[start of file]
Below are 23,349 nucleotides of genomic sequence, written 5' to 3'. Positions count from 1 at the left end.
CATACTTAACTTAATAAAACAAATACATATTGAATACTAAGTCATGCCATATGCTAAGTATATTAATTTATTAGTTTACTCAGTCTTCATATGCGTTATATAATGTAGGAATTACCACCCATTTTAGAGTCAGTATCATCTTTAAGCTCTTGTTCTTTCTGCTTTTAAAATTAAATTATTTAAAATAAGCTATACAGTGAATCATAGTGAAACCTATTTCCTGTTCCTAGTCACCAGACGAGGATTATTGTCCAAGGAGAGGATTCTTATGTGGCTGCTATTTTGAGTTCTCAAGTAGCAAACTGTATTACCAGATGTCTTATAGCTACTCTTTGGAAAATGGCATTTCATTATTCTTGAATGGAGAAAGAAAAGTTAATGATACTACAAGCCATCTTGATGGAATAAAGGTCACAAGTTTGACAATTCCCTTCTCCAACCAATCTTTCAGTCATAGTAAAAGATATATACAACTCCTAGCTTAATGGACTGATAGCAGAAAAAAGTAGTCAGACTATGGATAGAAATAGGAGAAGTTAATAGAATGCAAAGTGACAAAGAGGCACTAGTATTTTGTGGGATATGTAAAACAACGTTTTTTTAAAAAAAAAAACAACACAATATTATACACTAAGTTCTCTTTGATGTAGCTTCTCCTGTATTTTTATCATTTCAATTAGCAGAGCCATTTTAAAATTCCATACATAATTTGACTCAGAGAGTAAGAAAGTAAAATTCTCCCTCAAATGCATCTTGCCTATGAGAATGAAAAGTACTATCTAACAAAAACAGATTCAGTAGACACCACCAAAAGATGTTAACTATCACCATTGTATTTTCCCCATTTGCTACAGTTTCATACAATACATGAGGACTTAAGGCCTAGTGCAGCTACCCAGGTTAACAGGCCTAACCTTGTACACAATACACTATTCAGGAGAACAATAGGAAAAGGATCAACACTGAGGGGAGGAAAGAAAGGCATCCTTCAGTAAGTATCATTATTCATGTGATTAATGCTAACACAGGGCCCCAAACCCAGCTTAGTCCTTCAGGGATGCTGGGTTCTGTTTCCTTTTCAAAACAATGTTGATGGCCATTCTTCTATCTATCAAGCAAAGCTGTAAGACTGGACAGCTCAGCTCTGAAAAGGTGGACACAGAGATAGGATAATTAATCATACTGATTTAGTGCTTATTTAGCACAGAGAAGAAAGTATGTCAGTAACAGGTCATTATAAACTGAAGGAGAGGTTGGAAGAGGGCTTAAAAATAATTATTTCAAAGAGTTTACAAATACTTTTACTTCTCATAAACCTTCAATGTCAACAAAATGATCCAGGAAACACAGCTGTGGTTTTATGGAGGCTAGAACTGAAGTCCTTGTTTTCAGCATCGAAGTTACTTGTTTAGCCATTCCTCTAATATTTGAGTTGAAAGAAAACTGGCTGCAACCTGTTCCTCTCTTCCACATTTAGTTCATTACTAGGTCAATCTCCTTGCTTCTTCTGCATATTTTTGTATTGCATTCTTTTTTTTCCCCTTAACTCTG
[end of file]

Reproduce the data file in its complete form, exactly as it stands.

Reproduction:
Below are 23,349 nucleotides of genomic sequence, written 5' to 3'. Positions count from 1 at the left end.
CATACTTAACTTAATAAAACAAATACATATTGAATACTAAGTCATGCCATATGCTAAGTATATTAATTTATTAGTTTACTCAGTCTTCATATGCGTTATATAATGTAGGAATTACCACCCATTTTAGAGTCAGTATCATCTTTAAGCTCTTGTTCTTTCTGCTTTTAAAATTAAATTATTTAAAATAAGCTATACAGTGAATCATAGTGAAACCTATTTCCTGTTCCTAGTCACCAGACGAGGATTATTGTCCAAGGAGAGGATTCTTATGTGGCTGCTATTTTGAGTTCTCAAGTAGCAAACTGTATTACCAGATGTCTTATAGCTACTCTTTGGAAAATGGCATTTCATTATTCTTGAATGGAGAAAGAAAAGTTAATGATACTACAAGCCATCTTGATGGAATAAAGGTCACAAGTTTGACAATTCCCTTCTCCAACCAATCTTTCAGTCATAGTAAAAGATATATACAACTCCTAGCTTAATGGACTGATAGCAGAAAAAAGTAGTCAGACTATGGATAGAAATAGGAGAAGTTAATAGAATGCAAAGTGACAAAGAGGCACTAGTATTTTGTGGGATATGTAAAACAACGTTTTTTTAAAAAAAAAAACAACACAATATTATACACTAAGTTCTCTTTGATGTAGCTTCTCCTGTATTTTTATCATTTCAATTAGCAGAGCCATTTTAAAATTCCATACATAATTTGACTCAGAGAGTAAGAAAGTAAAATTCTCCCTCAAATGCATCTTGCCTATGAGAATGAAAAGTACTATCTAACAAAAACAGATTCAGTAGACACCACCAAAAGATGTTAACTATCACCATTGTATTTTCCCCATTTGCTACAGTTTCATACAATACATGAGGACTTAAGGCCTAGTGCAGCTACCCAGGTTAACAGGCCTAACCTTGTACACAATACACTATTCAGGAGAACAATAGGAAAAGGATCAACACTGAGGGGAGGAAAGAAAGGCATCCTTCAGTAAGTATCATTATTCATGTGATTAATGCTAACACAGGGCCCCAAACCCAGCTTAGTCCTTCAGGGATGCTGGGTTCTGTTTCCTTTTCAAAACAATGTTGATGGCCATTCTTCTATCTATCAAGCAAAGCTGTAAGACTGGACAGCTCAGCTCTGAAAAGGTGGACACAGAGATAGGATAATTAATCATACTGATTTAGTGCTTATTTAGCACAGAGAAGAAAGTATGTCAGTAACAGGTCATTATAAACTGAAGGAGAGGTTGGAAGAGGGCTTAAAAATAATTATTTCAAAGAGTTTACAAATACTTTTACTTCTCATAAACCTTCAATGTCAACAAAATGATCCAGGAAACACAGCTGTGGTTTTATGGAGGCTAGAACTGAAGTCCTTGTTTTCAGCATCGAAGTTACTTGTTTAGCCATTCCTCTAATATTTGAGTTGAAAGAAAACTGGCTGCAACCTGTTCCTCTCTTCCACATTTAGTTCATTACTAGGTCAATCTCCTTGCTTCTTCTGCATATTTTTGTATTGCATTCTTTTTTTTCCCCTTAACTCTG